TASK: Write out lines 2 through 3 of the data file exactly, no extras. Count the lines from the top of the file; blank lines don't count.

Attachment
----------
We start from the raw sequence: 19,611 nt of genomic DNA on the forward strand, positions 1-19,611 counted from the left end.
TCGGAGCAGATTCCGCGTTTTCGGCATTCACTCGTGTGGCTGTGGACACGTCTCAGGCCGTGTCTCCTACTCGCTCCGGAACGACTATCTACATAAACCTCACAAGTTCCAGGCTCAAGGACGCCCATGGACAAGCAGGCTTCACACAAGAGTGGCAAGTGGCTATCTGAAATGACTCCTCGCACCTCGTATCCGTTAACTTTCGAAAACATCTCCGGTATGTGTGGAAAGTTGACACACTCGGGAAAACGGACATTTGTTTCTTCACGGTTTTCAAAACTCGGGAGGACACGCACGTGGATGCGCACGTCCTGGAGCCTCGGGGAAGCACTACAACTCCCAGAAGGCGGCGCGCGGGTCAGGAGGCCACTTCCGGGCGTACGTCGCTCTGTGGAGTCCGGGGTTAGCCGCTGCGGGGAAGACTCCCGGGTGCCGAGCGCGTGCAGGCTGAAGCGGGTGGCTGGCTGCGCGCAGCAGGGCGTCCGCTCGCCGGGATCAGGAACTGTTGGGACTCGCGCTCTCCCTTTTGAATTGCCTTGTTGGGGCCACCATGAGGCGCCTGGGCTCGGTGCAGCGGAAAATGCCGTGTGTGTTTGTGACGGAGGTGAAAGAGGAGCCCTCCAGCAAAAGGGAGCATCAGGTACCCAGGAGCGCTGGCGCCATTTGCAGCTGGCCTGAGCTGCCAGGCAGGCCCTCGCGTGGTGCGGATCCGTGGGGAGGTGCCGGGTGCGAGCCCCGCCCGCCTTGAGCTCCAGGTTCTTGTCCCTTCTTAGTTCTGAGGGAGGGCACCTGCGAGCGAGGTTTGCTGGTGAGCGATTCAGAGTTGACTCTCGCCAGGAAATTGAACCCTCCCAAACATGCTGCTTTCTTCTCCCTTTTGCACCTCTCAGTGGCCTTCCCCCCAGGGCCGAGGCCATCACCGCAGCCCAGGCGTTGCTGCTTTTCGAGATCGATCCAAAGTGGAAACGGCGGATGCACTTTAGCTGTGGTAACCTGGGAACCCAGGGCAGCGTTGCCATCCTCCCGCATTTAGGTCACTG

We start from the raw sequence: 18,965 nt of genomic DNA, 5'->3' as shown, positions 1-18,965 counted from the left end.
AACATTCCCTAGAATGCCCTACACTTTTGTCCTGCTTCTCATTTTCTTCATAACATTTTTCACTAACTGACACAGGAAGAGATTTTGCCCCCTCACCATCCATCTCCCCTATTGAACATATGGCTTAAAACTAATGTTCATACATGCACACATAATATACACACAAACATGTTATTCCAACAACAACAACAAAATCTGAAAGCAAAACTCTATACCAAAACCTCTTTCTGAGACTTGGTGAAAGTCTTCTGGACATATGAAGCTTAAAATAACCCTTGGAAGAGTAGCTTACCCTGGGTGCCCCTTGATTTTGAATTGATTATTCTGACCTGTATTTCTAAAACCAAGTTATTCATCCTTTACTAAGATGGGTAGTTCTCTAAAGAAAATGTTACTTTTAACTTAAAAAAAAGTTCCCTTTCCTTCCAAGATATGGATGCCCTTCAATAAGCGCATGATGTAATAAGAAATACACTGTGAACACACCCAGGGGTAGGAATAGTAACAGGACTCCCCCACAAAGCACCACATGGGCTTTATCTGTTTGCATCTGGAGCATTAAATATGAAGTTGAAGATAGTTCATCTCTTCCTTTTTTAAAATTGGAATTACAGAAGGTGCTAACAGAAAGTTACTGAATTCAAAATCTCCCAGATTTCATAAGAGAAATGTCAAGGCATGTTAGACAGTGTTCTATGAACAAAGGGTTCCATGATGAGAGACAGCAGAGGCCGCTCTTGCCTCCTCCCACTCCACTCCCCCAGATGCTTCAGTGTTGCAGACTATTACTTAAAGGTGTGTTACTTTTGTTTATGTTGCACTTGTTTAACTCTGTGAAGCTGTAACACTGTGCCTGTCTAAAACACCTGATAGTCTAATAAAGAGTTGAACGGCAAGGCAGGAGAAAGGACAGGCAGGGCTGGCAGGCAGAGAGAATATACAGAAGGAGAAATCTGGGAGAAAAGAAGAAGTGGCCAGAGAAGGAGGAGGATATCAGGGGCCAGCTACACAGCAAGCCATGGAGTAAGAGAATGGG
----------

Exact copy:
TCGGAGCAGATTCCGCGTTTTCGGCATTCACTCGTGTGGCTGTGGACACGTCTCAGGCCGTGTCTCCTACTCGCTCCGGAACGACTATCTACATAAACCTCACAAGTTCCAGGCTCAAGGACGCCCATGGACAAGCAGGCTTCACACAAGAGTGGCAAGTGGCTATCTGAAATGACTCCTCGCACCTCGTATCCGTTAACTTTCGAAAACATCTCCGGTATGTGTGGAAAGTTGACACACTCGGGAAAACGGACATTTGTTTCTTCACGGTTTTCAAAACTCGGGAGGACACGCACGTGGATGCGCACGTCCTGGAGCCTCGGGGAAGCACTACAACTCCCAGAAGGCGGCGCGCGGGTCAGGAGGCCACTTCCGGGCGTACGTCGCTCTGTGGAGTCCGGGGTTAGCCGCTGCGGGGAAGACTCCCGGGTGCCGAGCGCGTGCAGGCTGAAGCGGGTGGCTGGCTGCGCGCAGCAGGGCGTCCGCTCGCCGGGATCAGGAACTGTTGGGACTCGCGCTCTCCCTTTTGAATTGCCTTGTTGGGGCCACCATGAGGCGCCTGGGCTCGGTGCAGCGGAAAATGCCGTGTGTGTTTGTGACGGAGGTGAAAGAGGAGCCCTCCAGCAAAAGGGAGCATCAGGTACCCAGGAGCGCTGGCGCCATTTGCAGCTGGCCTGAGCTGCCAGGCAGGCCCTCGCGTGGTGCGGATCCGTGGGGAGGTGCCGGGTGCGAGCCCCGCCCGCCTTGAGCTCCAGGTTCTTGTCCCTTCTTAGTTCTGAGGGAGGGCACCTGCGAGCGAGGTTTGCTGGTGAGCGATTCAGAGTTGACTCTCGCCAGGAAATTGAACCCTCCCAAACATGCTGCTTTCTTCTCCCTTTTGCACCTCTCAGTGGCCTTCCCCCCAGGGCCGAGGCCATCACCGCAGCCCAGGCGTTGCTGCTTTTCGAGATCGATCCAAAGTGGAAACGGCGGATGCACTTTAGCTGTGGTAACCTGGGAACCCAGGGCAGCGTTGCCATCCTCCCGCATTTAGGTCACTG

We start from the raw sequence: 18,965 nt of genomic DNA, 5'->3' as shown, positions 1-18,965 counted from the left end.